Anantheshwara, K and Lockwood, AJ and Mishra, Raja K and Inkson, BJ and Bobji, MS (2012) Dynamical Evolution of Wear Particles in Nanocontacts. In: Tribology Letters, 45 (2). pp. 229-235.
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Nanoscale surface modification, by the interaction of sliding surfaces and mobile nanoparticles, is a critical parameter for controlling friction, wear and failure of surface structures. Here we demonstrate how nanoparticles form and interact in real-time at moving nanocontacts, with reciprocating wear tests imaged in situ at the nanoscale over > 300 cycles in a transmission electron microscope. Between sliding surfaces, friction-formed nanoparticles are observed with rolling, sliding and spinning motions, dependant on localised contact conditions and particle geometry. Over periods of many scratch cycles, nanoparticles dynamically agglomerate into elongated clusters, and dissociate into smaller particulates. We also show that the onset of rolling motion of these particles accompanies a reduction in measured friction. Introduction of nanoparticles with optimum shape and property can thus be used to control friction and wear in microdevices.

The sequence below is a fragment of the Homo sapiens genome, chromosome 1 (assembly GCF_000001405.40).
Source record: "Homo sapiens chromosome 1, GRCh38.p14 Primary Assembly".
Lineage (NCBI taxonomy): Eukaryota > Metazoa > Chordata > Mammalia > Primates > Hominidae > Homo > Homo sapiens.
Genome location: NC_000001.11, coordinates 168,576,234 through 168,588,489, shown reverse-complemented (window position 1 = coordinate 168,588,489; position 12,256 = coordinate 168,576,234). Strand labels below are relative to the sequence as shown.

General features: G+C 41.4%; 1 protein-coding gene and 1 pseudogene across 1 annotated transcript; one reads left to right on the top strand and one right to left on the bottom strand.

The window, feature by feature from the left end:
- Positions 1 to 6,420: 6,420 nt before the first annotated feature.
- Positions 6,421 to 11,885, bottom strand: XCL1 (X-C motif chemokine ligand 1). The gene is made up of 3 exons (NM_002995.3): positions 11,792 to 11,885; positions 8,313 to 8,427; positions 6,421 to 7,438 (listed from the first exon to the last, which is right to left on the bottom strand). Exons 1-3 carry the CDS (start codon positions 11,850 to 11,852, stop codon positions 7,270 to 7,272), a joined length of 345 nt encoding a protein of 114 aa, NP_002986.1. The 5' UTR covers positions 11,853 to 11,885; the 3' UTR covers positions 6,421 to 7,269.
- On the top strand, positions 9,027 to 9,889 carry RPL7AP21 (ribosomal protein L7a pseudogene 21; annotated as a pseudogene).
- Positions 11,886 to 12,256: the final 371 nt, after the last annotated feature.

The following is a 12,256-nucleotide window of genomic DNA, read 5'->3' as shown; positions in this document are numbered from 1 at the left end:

|Item Type:||Journal Article|
|Additional Information:||Copyright of this article belongs to Springer.|
|Department/Centre:||Division of Mechanical Sciences > Mechanical Engineering|
|Date Deposited:||15 Feb 2012 04:46|
|Last Modified:||15 Feb 2012 04:46|
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